Should You Replace Knob and Tube Wiring?

Knob and tube wiring systems: hazardous and difficult to insure.

Old knob and tube wiring in a house is primed for a short circuit or worse.

 Douglas Sacha / Getty Images

If your home (or a home you’re considering buying) was built between 1880 and 1950, then you might have knob and tube wiring to worry about. An outdated electrical system now considered obsolete, knob and tube wiring can pose a safety hazard, make it hard to insure your home, and cost you thousands to update.

If a home you’re financially invested in has a knob and tube wiring system, it’s important to understand the full scope of what this means and what it may cost you to remedy.

What Is Knob and Tube Wiring?

Knob and tube wiring, sometimes referred to as just K&T, is a type of electrical wiring seen in homes built in the late 1800s and early 1900s. It uses a system of copper conductors, which are run through tubes and held down with porcelain knobs. Unlike modern electrical systems, they have no ground wire.

Why Is Knob and Tube Wiring Dangerous?

There are a few risks associated with knob and tube wiring systems. For one, the lack of ground wiring means these systems pose a higher risk of electrical fire. Ground wires protect you and your home in the event of a short circuit or other fault by redirecting electricity to ground via the wire, rather than through you. Without these in place, the risk of fire and electrocution increases.

Having insulation near any knob and tube wiring can also increase fire risk, as it traps heat and allows it to build over time. As of 2008, the National Electrical Code specifically requires that knob and tube wiring not be covered by insulation, particularly within walls, ceilings, and attics.

The Trouble With Knob and Tube

Problems with knob and tube wiring include:

  • Increased fire risk.
  • Lack of ground wiring.
  • Inability to service three-pronged appliances.
  • Deterioration over time.
  • Improper modification by previous homeowners.

Insurance companies often refuse to offer homeowners insurance for homes with knob and tube wiring, due to the increased fire risk they present.

How to Tell If You Have Knob and Tube Wiring

Knob and tube wiring is often hidden behind walls and in difficult to see places. Your home inspector might note it when evaluating your property, but if they don’t, that doesn’t mean you don’t have any. If your home was built in between 1880 and 1950, then consider having an electrician out to check for knob and tube wiring. It may be hidden behind walls or within insulation in the attic.

Do not go looking for knob and tube wiring yourself. Hidden, exposed wiring can present an electrocution hazard.

What to Do If You Have Knob and Tube Wiring in Your Home

There are no building codes that say knob and tube wiring must be completely removed, according to the International Association of Certified Home Inspectors. Still, they can present a fire risk and safety hazard to both your home and its inhabitants. It also may make your home hard to insure.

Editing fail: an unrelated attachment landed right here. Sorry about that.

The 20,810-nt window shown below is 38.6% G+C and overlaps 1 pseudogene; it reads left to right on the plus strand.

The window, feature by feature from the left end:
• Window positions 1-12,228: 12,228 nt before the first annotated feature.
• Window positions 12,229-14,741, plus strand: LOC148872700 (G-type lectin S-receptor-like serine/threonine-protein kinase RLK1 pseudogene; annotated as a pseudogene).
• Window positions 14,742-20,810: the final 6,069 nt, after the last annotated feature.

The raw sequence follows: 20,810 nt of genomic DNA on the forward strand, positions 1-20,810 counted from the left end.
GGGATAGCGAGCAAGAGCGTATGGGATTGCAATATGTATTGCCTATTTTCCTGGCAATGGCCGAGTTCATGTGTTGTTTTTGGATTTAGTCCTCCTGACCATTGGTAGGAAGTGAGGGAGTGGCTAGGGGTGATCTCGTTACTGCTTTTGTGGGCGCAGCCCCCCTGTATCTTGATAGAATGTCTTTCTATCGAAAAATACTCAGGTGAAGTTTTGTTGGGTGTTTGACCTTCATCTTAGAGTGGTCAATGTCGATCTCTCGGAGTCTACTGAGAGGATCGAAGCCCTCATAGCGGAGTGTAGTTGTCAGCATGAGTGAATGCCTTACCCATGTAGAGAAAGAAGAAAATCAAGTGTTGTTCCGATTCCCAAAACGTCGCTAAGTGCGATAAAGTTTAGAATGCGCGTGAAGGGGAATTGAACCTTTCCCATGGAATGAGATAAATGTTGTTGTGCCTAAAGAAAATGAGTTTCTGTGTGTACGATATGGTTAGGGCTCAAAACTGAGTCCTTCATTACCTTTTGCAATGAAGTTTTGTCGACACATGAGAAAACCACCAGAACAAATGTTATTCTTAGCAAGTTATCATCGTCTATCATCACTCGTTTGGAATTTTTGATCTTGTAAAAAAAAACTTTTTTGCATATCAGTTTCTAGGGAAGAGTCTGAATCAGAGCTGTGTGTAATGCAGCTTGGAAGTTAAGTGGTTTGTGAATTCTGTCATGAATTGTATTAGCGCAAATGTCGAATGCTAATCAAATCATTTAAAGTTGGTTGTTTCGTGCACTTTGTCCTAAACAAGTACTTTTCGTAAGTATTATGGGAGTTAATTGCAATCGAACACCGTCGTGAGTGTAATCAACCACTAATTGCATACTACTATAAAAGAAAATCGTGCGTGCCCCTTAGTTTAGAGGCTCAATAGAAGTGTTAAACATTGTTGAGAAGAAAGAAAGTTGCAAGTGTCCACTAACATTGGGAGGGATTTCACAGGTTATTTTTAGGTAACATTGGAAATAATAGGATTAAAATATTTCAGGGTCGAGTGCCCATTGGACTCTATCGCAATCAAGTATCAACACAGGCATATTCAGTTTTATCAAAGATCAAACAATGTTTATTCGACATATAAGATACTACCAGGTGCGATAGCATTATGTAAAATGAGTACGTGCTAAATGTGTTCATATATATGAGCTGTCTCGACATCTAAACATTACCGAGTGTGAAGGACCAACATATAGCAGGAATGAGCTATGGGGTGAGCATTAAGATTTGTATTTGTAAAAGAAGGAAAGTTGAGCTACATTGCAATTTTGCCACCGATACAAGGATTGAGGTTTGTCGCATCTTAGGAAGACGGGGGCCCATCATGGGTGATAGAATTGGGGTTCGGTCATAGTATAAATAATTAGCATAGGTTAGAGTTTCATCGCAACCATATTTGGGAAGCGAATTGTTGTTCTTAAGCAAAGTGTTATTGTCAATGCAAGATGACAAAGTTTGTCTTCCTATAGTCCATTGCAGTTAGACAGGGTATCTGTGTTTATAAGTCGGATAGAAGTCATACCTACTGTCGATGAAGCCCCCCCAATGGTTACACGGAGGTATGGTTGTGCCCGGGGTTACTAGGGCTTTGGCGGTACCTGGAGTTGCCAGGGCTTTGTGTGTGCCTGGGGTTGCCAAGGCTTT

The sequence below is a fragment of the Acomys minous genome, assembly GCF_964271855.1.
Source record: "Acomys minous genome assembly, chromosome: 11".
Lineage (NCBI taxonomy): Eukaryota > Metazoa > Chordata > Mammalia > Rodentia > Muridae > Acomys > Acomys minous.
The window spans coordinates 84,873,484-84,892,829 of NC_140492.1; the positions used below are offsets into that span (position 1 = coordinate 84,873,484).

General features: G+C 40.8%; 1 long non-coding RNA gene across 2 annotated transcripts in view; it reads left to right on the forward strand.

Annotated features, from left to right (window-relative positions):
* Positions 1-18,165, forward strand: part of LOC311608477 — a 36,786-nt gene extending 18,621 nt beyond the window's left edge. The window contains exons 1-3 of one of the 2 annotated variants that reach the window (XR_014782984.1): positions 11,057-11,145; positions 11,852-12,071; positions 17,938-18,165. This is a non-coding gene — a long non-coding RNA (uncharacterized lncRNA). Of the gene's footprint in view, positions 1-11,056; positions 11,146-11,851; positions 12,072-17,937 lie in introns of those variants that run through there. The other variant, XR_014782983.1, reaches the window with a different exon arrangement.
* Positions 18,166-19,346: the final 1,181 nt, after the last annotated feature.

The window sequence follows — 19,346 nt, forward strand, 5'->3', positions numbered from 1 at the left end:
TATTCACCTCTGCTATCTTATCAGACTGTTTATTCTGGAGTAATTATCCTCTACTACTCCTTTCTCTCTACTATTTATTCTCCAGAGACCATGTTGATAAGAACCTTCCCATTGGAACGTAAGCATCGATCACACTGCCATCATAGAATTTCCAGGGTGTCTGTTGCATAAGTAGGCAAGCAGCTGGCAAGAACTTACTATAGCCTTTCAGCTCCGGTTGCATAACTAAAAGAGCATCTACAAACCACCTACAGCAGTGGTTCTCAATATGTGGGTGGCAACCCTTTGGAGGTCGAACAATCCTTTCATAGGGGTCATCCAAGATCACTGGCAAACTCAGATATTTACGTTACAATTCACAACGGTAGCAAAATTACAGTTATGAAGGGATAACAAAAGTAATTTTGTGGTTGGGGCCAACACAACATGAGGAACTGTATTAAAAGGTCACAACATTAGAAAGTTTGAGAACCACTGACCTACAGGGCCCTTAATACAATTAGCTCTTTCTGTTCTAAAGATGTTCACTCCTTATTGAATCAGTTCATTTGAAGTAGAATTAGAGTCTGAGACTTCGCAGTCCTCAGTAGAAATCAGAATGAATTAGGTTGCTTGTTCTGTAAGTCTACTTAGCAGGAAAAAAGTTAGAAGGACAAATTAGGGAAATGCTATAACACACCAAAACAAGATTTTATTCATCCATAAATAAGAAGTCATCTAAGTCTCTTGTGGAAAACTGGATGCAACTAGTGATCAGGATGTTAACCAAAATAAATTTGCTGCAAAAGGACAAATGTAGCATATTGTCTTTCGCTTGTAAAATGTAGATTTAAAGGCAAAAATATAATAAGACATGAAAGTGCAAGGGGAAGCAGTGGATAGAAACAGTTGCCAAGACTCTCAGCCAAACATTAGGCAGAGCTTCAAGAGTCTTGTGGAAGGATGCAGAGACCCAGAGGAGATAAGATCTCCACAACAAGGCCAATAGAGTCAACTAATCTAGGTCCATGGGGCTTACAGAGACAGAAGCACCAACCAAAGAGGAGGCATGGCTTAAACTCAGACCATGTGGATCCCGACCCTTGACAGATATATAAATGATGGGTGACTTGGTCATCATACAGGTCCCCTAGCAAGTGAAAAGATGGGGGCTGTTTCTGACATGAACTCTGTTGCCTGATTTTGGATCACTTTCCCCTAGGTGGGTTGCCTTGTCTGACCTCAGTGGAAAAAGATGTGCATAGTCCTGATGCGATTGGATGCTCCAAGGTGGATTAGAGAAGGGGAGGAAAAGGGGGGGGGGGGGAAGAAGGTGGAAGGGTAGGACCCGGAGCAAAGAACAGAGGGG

If you do find knob and tube wiring your home, have a trained electrician evaluate the system and ensure it is installed properly and that no unsafe modifications have been made. If the system is installed safely (or can be repaired), then you can leave the system in place if desired. There are limitations to using knob and tube wiring, though. Knob and tube wiring cannot be used to power kitchens, bathrooms, laundry rooms, or outdoor areas due to its lack of grounding. It is also not for use in rooms with multiple large appliances.

How to Replace It and What It Will Cost

In many cases, replacing the knob and tube system is your best bet. The cost of removing outdated wiring and replacing it will vary depending on several factors, including the square footage of your home, the difficulty of the job, and the area where you live; it can amount to thousands of dollars. Make sure to get quotes from a number of qualified electricians before moving forward. Keep in mind that rewiring a home can be a time-consuming process, so you may need to arrange temporary housing should you opt to replace the system.

If you’re purchasing a home with knob and tube wiring, you might consider negotiating the system’s replacement costs as part of your deal. You could also ask the seller to replace the system before move-in. Ask your real estate agent for advice on the best strategy in your specific case.

Article Sources

  1. International Association of Certified Home Inspectors. "Knob-and-Tube Wiring," Accessed Oct. 1, 2019.

  2. Federal Alliance for Safe Homes. "Availability of Insurance," Accessed Oct. 1, 2019.

  3. Center for Energy and Environment's Home Energy Hub. "What to Do If You Have Knob-and-Tube Wiring," Accessed Oct. 1, 2019.

  4. Weatherization Training Center at Pennsylvania College of Technology. "Retrofitting Knob and Tube Wiring An Investigation into Codes, Assessment, Wiring Practices and Cost," Accessed Oct. 1, 2019.